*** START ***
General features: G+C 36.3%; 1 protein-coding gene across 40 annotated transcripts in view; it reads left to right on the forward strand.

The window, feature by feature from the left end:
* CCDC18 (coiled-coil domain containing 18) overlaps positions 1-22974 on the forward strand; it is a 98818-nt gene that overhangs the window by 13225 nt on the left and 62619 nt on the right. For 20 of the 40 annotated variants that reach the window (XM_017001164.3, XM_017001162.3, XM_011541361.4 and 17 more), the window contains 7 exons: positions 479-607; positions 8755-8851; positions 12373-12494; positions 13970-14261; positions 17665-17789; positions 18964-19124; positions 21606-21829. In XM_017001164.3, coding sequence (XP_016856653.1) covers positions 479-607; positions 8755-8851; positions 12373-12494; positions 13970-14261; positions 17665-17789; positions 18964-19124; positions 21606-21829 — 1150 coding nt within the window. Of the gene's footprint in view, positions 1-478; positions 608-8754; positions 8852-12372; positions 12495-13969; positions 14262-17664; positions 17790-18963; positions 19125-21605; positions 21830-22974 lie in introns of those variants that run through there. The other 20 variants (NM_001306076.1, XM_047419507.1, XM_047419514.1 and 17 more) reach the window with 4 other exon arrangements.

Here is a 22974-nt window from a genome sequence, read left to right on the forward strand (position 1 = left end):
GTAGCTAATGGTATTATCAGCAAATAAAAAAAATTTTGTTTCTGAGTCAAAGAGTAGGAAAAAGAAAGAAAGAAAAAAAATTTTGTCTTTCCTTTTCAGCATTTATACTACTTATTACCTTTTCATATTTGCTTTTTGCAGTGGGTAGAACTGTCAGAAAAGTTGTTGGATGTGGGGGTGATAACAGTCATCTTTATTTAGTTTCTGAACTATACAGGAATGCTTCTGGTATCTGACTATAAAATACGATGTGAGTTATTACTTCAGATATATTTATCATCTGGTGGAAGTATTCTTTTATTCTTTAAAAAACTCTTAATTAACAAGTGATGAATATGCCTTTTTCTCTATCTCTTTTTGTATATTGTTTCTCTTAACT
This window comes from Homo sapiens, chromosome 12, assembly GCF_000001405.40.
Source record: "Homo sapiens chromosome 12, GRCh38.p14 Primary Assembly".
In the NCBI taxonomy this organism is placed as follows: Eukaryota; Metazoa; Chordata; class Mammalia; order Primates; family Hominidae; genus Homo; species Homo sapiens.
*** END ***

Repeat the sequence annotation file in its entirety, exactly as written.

General features: G+C 36.3%; 1 protein-coding gene across 40 annotated transcripts in view; it reads left to right on the forward strand.

The window, feature by feature from the left end:
* CCDC18 (coiled-coil domain containing 18) overlaps positions 1-22974 on the forward strand; it is a 98818-nt gene that overhangs the window by 13225 nt on the left and 62619 nt on the right. For 20 of the 40 annotated variants that reach the window (XM_017001164.3, XM_017001162.3, XM_011541361.4 and 17 more), the window contains 7 exons: positions 479-607; positions 8755-8851; positions 12373-12494; positions 13970-14261; positions 17665-17789; positions 18964-19124; positions 21606-21829. In XM_017001164.3, coding sequence (XP_016856653.1) covers positions 479-607; positions 8755-8851; positions 12373-12494; positions 13970-14261; positions 17665-17789; positions 18964-19124; positions 21606-21829 — 1150 coding nt within the window. Of the gene's footprint in view, positions 1-478; positions 608-8754; positions 8852-12372; positions 12495-13969; positions 14262-17664; positions 17790-18963; positions 19125-21605; positions 21830-22974 lie in introns of those variants that run through there. The other 20 variants (NM_001306076.1, XM_047419507.1, XM_047419514.1 and 17 more) reach the window with 4 other exon arrangements.

Here is a 22974-nt window from a genome sequence, read left to right on the forward strand (position 1 = left end):
GTAGCTAATGGTATTATCAGCAAATAAAAAAAATTTTGTTTCTGAGTCAAAGAGTAGGAAAAAGAAAGAAAGAAAAAAAATTTTGTCTTTCCTTTTCAGCATTTATACTACTTATTACCTTTTCATATTTGCTTTTTGCAGTGGGTAGAACTGTCAGAAAAGTTGTTGGATGTGGGGGTGATAACAGTCATCTTTATTTAGTTTCTGAACTATACAGGAATGCTTCTGGTATCTGACTATAAAATACGATGTGAGTTATTACTTCAGATATATTTATCATCTGGTGGAAGTATTCTTTTATTCTTTAAAAAACTCTTAATTAACAAGTGATGAATATGCCTTTTTCTCTATCTCTTTTTGTATATTGTTTCTCTTAACT
This window comes from Homo sapiens, chromosome 12, assembly GCF_000001405.40.
Source record: "Homo sapiens chromosome 12, GRCh38.p14 Primary Assembly".
In the NCBI taxonomy this organism is placed as follows: Eukaryota; Metazoa; Chordata; class Mammalia; order Primates; family Hominidae; genus Homo; species Homo sapiens.